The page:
Two additional final paper topics have been submitted by your classmates and approved:
Issue 4: On Saturday, October 5, Governor Jerry Brown signed into law a set of state bills addressing undocumented immigrants. A piece by NPR provides in-depth coverage, including an explanation of the political environment that spawned the legislation. More coverage is provided here by the Washington Post. Be sure to address the warrants behind both sides of the general immigration debate as well as the logistical, judicial, and political issues surrounding the California legislation, sometimes referred to by its key component, the “Trust Act.”
Issue 5: In 2011, the US Supreme Court ruled that video games are effectively “art” and are deserving of the same protections as other forms of art. The New York Times covers the issue here and the actual court opinion provides even more stimulation for the litigious. Again, be sure to address all relevant warrants including the First Amendment and public safety.
For your final paper (8-10 pages) prepare a treatment of one of the issues below. In your work, be sure to fully research and document the issue, identify key arguments and counterarguments (as well as their warrants and backing), evaluate all evidence, and propose solutions (using the Rogerian method if applicable).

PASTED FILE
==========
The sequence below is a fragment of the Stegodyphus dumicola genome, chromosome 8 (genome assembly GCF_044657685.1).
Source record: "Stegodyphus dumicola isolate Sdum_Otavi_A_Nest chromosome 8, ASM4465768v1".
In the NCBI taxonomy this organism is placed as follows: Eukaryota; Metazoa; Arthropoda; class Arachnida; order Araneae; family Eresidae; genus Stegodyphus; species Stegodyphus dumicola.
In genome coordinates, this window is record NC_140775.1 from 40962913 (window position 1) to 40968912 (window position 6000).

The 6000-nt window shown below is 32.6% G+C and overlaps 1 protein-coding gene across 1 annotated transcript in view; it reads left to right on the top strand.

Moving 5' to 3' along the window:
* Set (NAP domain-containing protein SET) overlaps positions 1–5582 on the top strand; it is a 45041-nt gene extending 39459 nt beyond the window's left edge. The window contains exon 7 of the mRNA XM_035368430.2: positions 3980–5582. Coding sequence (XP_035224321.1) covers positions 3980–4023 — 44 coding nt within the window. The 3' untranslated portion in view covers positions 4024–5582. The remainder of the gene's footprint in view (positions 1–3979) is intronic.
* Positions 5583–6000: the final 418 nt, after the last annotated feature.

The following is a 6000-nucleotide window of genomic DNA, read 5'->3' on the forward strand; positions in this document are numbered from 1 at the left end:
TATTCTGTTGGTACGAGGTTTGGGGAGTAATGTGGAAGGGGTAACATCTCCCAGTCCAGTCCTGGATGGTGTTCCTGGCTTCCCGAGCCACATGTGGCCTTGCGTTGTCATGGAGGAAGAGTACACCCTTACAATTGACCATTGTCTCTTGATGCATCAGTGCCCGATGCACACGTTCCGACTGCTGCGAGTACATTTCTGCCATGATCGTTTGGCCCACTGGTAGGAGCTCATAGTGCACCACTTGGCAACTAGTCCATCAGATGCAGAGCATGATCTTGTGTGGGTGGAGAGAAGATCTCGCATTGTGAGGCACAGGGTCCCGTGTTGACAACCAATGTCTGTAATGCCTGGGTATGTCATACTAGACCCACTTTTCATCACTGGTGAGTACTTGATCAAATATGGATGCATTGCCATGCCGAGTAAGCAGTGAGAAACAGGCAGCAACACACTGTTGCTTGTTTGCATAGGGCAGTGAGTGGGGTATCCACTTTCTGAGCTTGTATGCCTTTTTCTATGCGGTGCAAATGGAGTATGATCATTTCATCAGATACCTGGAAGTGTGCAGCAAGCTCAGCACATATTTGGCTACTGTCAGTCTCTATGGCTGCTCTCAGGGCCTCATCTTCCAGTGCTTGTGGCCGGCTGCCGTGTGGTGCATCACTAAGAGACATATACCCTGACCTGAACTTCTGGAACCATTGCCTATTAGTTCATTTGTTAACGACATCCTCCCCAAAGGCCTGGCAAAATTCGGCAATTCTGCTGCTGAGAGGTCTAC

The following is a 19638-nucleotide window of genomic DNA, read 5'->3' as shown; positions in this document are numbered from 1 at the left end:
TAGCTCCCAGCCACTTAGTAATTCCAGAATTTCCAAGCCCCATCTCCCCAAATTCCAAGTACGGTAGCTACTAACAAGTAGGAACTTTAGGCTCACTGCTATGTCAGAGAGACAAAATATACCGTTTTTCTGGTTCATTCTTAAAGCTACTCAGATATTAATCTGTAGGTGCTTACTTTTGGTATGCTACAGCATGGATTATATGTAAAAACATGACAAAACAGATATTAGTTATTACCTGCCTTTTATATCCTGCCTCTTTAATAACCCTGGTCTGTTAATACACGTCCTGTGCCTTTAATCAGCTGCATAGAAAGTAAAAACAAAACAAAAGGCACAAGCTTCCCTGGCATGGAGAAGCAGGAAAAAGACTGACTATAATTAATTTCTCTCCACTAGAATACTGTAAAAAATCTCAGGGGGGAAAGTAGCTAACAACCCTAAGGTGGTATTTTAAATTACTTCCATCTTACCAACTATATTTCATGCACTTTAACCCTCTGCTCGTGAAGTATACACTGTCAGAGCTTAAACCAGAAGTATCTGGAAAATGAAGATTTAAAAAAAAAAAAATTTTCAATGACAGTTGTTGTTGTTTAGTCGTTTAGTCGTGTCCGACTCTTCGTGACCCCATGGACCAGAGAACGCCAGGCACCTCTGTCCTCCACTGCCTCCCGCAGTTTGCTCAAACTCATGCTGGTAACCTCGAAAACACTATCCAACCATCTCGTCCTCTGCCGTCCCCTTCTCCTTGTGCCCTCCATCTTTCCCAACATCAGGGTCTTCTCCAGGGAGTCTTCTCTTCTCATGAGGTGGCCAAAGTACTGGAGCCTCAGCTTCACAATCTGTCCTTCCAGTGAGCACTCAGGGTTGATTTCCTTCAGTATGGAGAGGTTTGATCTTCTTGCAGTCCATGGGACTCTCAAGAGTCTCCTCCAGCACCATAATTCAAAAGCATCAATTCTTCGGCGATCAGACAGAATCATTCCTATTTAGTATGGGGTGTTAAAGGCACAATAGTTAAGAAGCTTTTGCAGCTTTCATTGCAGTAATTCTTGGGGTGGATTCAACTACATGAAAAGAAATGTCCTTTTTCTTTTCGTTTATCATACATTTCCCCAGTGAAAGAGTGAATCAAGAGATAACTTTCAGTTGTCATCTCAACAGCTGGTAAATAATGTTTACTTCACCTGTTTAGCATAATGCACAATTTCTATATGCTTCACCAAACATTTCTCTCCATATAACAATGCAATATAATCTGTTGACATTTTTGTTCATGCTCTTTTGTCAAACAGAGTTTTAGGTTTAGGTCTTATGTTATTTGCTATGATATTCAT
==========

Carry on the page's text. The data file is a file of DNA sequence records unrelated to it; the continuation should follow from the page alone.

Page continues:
Issue 1: AB1266 (School Success and Opportunity Act) was designed to “ensure that California public schools understand their responsibility for the success and well-being of all students, including transgender students. It will allow transgender students to fully participate in all school activities like sports team and have access to facilities that match their gender identity” (ACLUNC). Opponents of the measure, however, claim that AB1266 is “an invasion of student privacy to open sensitive school facilities such as showers, restrooms and locker rooms to students of the opposite sex” (Privacy for All Students). The opponents of AB1266 have begun a referendum to prevent the California law from being enacted on January 1, 2014.
Issue 2: On November 6, 2013, the United States Supreme Court heard arguments over whether the “mostly Christian prayers” (New York Times) that begin some town meetings are constitutional. The two women challenging the prayers assert the invocations are “often explicitly sectarian […] and town residents were forced to listen to them in order to participate in local government” (New York Times). While the First Amendment states that there is to be no government establishment of a religion, the town (Greece, NY) claims it’s always been done that way. The case, Town of Greece v. Galloway, is also addressed in a NYT editorial.